Place Wolnosj, Krakow, Poland
Plac Wolnósj (Freedom Square), Krakow, 1985
Art: undated, probably ca. 1988-89
Media: Ink, colored pencil, crayon and litho crayon on aluminum lithographic plate
Framed, 26 inches H x 37 W


I studied in Poland, summer ’84; and summer ’85, through the auspices of the Kosciuszko Foundation, NY.

In September 1985 I spent two weeks in a dorm room for Music Conservatory and Academy of Fine Arts students in Krakow. During that time I found that my post-graduate fellowship at the Academy of Fine Arts, Krakow, had vanished between the time I left Poland in August, following the summer session, and my return in early Sept to begin the academic year at the academy. I subsequently left Poland a week later after failed attempts to find out why.

One Polish academic friend suggested I was a victim of poor Polish American relations at the time. Poland was still suffering from repression following the crushing of the Solidarnósc (Solidarity) trade movement a few years prior.

My own theory is that telling a Polish student, in the dormitory where the foreign summer studies students were housed, that I had made an artwork in 1982 portraying Lech Walesa, the leader of the Solidarity movement, might’ve cost me my residency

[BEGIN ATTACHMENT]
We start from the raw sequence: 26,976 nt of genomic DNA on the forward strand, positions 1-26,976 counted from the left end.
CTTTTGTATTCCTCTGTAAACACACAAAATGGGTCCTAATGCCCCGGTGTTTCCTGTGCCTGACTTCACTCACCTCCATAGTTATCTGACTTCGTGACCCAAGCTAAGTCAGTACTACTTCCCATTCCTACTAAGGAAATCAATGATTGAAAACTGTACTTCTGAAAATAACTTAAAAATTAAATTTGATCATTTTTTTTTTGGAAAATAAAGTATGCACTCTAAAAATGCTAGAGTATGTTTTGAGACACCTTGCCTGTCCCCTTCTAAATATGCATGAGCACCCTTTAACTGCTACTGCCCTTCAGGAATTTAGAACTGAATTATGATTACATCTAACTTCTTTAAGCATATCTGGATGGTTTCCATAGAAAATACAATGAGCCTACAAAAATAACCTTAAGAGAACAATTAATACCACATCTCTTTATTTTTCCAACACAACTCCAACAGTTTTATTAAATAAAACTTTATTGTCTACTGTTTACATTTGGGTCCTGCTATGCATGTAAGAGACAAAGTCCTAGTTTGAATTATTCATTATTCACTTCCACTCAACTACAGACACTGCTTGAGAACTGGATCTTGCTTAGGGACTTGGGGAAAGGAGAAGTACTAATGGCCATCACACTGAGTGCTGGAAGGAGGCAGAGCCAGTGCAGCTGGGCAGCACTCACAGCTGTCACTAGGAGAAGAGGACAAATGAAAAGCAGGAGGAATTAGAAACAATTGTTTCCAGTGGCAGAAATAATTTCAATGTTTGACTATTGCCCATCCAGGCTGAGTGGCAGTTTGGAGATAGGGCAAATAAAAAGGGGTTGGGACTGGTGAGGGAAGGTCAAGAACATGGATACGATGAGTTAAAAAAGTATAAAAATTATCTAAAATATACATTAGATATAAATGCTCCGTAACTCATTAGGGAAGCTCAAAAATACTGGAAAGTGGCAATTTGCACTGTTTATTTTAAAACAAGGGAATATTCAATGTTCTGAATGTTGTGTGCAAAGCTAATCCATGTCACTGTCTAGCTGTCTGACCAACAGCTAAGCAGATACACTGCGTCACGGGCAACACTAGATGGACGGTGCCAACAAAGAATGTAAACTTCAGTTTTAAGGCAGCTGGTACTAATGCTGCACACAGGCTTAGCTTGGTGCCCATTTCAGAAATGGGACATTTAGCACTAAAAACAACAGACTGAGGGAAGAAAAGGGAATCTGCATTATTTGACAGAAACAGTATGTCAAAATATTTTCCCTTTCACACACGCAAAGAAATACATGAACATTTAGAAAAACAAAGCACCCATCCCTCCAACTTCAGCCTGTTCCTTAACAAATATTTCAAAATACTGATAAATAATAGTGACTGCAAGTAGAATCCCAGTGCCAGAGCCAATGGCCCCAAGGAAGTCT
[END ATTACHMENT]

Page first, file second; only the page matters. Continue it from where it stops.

How? It was said that among the Polish students living in the dorm, serving as “pilot,” aka guides, were some who were gathering info for Polish intelligence agencies. Comparably it was said that among the American students (who were of all ages, from college to seniors) there were some doing simple intelligence gathering for the US, meaning simply observing (as opposed to James Bond cloak & dagger spying).

The Prisoner of Conscience

The artwork I referred to, called The Prisoner of Conscience: Dedicated to Lech Walesa and Solidarity, was exhibited in a national exhibition sponsored by West (law) Pub. Co, St Paul, Minnesota,, held at the Landmark Center, St Paul, 1982. The work was published in the West ’82/ Art & the Law exhibit catalog.

Plac Wolnósj (Freedom Square)

During my two week stay at the dorm, Sept. 1985, I learned that it had been a Gestapo torture center during the years of the Nazi Austrian-German occupation (1939-44) of Poland. Later, during the Communist years, it had also been used as a police and torture center.

Every few days someone placed fresh flowers in the facade at the front of the dorm building – in remembrance of someone tortured, and some probably murdered, there. Hence the term Freedom Square is one of those absurd, more like obscene and perverse, misuses of language.

Four Drawings of Poland (1984)
Albert Einstein (1981)
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